Problem-Solving from a Lowrider Perspective
- Texas Tech University School of Art
- Texas Tech University T-STEM Center
- Texas Education Agency State Engineering and Science Recruitment (SENSR) Fund
- Helen Jones Foundation
- CH Foundation
- Texas Tech University Student Cultural Activities Fee
- Stray Dog Gallery
- Tornado Gallery
- Texas Tech University Police Department
Atkins Middle School
Part of the Lubbock Independent School District, Atkins Middle School serves a student population that is 79 percent minority and 78 percent from economically disadvantaged families.
April 22, 2008
Students from Atkins Middle School designed and built custom lowrider bikes as part of a school-wide project designed to teach problem-solving skills and reinforce science concepts.
Over the past two months, 48 middle school students from Atkins have been working with Texas Tech Visual Studies students in their art and science classes to create the custom-designed bikes. The 6th and 7th graders were given a budget and timeline to complete the project along with a Schwinn Sting-Ray bicycle, purchased by the T-STEM Center. Everything else was left up to the students' imaginations.
The finished lowrider creations showcase a mix of art, science and engineering concepts. But what started science teacher Dawn Bullock's wheels turning were the critical thinking skills that students developed. "Mostly it's the problem solving that I'm really excited about, because our students need to be able to take content they've learned in any area, apply it and solve problems."
Those reasoning skills will be put to the test as students gear up for the Texas Assessment of Knowledge and Skills - the state-mandated exam that evaluates student learning.
This year's project marks the fourth time that the Texas Tech University School of Art has worked with K-12 students in the Lubbock community on lowrider bikes. However, this is the first year that the outreach project has been integrated into the classroom curriculum. The T-STEM Center worked with Atkins teachers and volunteers from the School of Art to find ways that the project could reinforce what the students were learning in their science and math classes.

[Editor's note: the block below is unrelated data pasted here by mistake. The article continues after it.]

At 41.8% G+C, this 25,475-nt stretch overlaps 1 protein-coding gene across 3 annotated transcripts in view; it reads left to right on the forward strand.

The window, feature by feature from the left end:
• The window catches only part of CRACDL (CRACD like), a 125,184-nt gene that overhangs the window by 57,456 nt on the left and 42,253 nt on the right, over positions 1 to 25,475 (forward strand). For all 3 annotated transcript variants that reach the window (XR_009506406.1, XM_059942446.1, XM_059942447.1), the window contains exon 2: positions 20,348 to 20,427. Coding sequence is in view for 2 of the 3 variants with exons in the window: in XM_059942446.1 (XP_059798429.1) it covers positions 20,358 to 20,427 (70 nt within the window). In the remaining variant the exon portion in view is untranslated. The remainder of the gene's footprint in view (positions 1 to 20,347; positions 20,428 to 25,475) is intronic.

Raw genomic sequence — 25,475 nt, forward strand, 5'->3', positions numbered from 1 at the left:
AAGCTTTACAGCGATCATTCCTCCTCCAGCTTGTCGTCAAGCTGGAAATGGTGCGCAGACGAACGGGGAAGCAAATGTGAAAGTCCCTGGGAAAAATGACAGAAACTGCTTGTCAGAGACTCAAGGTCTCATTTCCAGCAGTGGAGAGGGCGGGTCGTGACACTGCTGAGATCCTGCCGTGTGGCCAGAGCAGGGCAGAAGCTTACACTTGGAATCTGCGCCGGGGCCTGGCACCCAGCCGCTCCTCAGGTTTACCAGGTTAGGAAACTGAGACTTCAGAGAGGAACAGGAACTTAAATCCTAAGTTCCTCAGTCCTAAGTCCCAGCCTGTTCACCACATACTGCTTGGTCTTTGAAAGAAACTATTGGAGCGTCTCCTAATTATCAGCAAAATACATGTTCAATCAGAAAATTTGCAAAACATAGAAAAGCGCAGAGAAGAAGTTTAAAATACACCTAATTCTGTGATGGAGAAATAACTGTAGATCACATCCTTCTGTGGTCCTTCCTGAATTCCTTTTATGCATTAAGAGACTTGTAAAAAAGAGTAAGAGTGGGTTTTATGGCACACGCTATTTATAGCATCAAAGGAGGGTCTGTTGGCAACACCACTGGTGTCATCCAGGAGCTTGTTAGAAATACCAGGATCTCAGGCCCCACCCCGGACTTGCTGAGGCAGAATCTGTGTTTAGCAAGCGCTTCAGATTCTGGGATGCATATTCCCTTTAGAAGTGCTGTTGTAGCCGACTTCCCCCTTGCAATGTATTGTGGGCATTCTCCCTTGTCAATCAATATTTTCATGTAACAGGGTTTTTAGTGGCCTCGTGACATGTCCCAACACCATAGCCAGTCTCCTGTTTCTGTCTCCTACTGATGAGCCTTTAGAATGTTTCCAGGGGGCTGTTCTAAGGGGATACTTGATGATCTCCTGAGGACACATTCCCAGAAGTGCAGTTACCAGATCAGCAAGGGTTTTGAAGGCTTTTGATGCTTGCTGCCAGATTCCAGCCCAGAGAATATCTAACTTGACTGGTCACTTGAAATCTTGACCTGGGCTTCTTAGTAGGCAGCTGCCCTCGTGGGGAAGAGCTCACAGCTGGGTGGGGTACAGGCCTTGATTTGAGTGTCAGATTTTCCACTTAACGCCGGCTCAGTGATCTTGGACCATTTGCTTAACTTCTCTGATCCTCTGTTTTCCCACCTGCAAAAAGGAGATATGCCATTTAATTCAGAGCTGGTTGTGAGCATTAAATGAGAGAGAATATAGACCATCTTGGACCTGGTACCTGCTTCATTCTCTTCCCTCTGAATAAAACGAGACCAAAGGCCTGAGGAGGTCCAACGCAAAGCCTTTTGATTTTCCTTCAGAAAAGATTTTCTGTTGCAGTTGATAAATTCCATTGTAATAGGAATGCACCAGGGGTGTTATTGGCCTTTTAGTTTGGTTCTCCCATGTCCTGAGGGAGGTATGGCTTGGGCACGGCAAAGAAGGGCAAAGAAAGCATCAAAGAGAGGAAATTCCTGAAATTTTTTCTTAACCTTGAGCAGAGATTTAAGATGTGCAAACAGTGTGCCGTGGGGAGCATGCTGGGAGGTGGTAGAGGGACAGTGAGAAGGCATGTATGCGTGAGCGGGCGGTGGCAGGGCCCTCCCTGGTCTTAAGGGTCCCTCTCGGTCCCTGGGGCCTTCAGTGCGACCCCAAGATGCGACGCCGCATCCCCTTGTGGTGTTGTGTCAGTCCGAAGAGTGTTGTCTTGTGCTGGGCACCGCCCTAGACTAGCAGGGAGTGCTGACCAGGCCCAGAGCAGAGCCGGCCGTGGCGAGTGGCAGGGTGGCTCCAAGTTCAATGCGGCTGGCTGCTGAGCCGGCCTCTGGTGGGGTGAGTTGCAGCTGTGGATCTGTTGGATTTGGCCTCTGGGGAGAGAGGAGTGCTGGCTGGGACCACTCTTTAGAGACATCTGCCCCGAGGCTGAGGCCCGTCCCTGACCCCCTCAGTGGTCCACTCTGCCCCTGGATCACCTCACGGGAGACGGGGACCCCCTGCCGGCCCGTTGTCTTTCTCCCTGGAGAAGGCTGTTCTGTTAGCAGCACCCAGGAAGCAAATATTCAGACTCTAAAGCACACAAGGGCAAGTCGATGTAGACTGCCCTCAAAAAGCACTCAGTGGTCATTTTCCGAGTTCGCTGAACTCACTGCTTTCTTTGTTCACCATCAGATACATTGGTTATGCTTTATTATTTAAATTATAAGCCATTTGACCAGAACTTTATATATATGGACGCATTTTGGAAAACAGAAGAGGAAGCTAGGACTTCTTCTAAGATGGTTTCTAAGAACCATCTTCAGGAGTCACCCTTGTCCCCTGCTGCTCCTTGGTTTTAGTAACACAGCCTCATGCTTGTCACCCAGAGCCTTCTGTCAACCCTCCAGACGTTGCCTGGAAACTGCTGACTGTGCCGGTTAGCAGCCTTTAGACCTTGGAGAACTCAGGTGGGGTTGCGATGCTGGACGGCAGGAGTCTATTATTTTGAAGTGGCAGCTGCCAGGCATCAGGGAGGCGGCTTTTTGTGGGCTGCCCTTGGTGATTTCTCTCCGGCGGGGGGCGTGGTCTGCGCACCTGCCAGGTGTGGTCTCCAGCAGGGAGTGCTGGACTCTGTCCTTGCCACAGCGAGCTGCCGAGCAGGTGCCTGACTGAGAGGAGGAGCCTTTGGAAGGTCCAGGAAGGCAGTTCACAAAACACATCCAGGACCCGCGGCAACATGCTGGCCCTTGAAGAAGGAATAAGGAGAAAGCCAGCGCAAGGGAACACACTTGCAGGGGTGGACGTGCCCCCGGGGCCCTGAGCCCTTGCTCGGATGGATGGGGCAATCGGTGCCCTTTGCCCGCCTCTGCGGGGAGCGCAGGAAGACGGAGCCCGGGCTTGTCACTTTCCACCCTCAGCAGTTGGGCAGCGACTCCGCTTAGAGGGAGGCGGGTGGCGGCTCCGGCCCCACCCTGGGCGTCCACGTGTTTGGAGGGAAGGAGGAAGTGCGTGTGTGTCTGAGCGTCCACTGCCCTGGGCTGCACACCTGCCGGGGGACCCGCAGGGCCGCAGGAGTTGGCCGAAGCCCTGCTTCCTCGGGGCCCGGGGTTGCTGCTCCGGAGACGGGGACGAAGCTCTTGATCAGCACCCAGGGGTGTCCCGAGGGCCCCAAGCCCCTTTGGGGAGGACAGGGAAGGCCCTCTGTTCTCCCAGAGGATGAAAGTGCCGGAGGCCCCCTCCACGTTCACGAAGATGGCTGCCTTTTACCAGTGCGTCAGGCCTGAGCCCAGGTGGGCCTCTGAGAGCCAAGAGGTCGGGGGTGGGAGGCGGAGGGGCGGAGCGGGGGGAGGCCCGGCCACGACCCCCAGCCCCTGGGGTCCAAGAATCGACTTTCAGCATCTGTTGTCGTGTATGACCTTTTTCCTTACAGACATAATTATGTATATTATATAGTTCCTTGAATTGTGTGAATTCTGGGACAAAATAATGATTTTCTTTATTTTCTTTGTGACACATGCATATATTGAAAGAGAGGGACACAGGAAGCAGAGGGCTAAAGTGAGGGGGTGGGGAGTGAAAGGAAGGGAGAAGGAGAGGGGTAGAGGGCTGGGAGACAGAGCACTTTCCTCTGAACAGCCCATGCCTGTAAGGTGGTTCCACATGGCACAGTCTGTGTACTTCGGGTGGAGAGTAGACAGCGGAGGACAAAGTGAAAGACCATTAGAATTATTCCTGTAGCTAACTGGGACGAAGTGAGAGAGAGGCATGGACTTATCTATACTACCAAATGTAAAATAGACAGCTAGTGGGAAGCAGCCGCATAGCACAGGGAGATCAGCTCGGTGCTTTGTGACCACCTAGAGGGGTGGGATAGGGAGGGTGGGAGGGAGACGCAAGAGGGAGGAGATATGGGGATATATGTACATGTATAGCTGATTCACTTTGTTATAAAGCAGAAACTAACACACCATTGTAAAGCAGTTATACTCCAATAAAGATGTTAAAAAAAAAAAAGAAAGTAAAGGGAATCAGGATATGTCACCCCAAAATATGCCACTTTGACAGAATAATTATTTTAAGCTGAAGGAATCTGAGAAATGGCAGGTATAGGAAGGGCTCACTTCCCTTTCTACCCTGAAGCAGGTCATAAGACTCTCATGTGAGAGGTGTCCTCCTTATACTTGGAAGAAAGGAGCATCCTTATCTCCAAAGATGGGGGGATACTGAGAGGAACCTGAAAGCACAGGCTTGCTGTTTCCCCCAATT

"When teachers and administrators find ways to integrate real-world projects into classroom learning, it's the students that win," said John Chandler, Ph.D., a director of the T-STEM Center.
"Incorporating the problem-solving challenges of designing a lowrider bike into students' science and math classes, opens up new possibilities for engaging students in a context that they care about. Seeing these lowrider bikes designed by the Atkins students illustrates the benefits of what can happen when universities give back to their communities."
For Atkins Principal Chris Huber, an integrated learning approach and community support were the keys to the project's successes.
"Students learned in a truly interdisciplinary fashion, as they learned from and worked with artists, engineers, and people from niches in the community. The practical application of academic skills impacted students very positively."
Teachers working on the project also took away more than a new-found appreciation for lowriders.
"The Atkins teachers on the project were affirmed that their efforts in the classroom every day are preparing students for students' future roles as problem solvers," said Huber. "The opportunity to work this closely with people with different work experience and educational perspectives was invaluable."
But the students emerged as the big winners. All 48 artists will take home their one-of-a-kind creations, as well as some newly-honed problem solving skills, just in time for summer fun on the streets of Lubbock.